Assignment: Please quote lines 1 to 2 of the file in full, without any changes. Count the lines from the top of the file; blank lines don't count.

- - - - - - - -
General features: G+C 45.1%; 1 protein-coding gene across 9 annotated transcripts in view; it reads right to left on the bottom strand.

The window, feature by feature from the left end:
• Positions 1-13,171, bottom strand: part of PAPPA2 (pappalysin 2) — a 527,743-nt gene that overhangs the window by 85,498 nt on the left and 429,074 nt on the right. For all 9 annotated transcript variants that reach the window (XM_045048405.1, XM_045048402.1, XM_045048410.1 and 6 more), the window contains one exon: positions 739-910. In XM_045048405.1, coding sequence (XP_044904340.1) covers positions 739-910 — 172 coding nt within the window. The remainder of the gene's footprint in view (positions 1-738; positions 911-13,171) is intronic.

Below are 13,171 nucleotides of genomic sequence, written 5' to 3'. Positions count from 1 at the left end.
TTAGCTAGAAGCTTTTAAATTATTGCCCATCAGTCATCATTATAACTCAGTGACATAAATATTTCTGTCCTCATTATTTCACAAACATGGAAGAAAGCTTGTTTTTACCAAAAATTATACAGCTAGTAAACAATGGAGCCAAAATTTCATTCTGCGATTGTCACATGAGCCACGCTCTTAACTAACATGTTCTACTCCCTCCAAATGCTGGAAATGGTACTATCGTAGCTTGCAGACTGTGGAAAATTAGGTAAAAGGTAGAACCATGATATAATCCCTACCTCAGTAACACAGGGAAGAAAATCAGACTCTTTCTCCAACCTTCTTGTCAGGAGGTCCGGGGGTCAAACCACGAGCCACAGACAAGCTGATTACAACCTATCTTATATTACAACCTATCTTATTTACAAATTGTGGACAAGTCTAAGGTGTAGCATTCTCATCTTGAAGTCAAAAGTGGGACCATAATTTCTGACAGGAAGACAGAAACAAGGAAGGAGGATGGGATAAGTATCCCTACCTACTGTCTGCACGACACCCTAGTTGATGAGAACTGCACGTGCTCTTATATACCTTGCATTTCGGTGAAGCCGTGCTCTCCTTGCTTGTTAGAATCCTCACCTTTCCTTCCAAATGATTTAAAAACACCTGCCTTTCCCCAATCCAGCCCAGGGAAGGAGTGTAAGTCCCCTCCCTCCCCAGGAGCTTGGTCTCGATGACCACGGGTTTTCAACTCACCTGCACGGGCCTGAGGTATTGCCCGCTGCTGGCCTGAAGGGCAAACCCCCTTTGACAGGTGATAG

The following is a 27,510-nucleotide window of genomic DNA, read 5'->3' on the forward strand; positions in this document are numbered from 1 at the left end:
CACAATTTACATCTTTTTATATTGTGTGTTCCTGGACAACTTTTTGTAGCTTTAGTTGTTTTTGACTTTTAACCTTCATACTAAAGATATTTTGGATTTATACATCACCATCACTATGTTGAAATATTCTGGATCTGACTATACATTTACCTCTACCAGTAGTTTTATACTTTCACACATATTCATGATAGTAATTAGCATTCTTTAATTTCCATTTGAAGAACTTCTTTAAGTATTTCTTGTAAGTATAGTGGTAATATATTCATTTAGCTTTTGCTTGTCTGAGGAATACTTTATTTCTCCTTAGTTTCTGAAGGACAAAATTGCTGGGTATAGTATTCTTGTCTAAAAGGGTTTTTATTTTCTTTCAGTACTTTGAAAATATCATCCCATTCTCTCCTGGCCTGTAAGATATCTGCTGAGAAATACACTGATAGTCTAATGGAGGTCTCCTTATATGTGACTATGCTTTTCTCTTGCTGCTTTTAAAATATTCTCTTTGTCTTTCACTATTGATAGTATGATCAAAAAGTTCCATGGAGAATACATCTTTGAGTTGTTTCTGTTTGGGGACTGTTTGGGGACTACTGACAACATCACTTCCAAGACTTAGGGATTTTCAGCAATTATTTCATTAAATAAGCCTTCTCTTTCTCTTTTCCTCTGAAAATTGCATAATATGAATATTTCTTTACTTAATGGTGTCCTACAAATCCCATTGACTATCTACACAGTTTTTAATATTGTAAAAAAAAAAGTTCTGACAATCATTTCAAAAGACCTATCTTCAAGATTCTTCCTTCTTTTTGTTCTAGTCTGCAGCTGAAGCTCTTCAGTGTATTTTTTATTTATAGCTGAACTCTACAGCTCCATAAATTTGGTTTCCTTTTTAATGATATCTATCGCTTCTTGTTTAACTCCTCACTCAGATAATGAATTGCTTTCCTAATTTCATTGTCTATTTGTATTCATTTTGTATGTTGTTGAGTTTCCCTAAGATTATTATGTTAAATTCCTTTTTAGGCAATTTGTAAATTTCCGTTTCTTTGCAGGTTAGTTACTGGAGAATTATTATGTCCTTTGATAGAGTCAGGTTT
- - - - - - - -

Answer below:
General features: G+C 45.1%; 1 protein-coding gene across 9 annotated transcripts in view; it reads right to left on the bottom strand.

The window, feature by feature from the left end: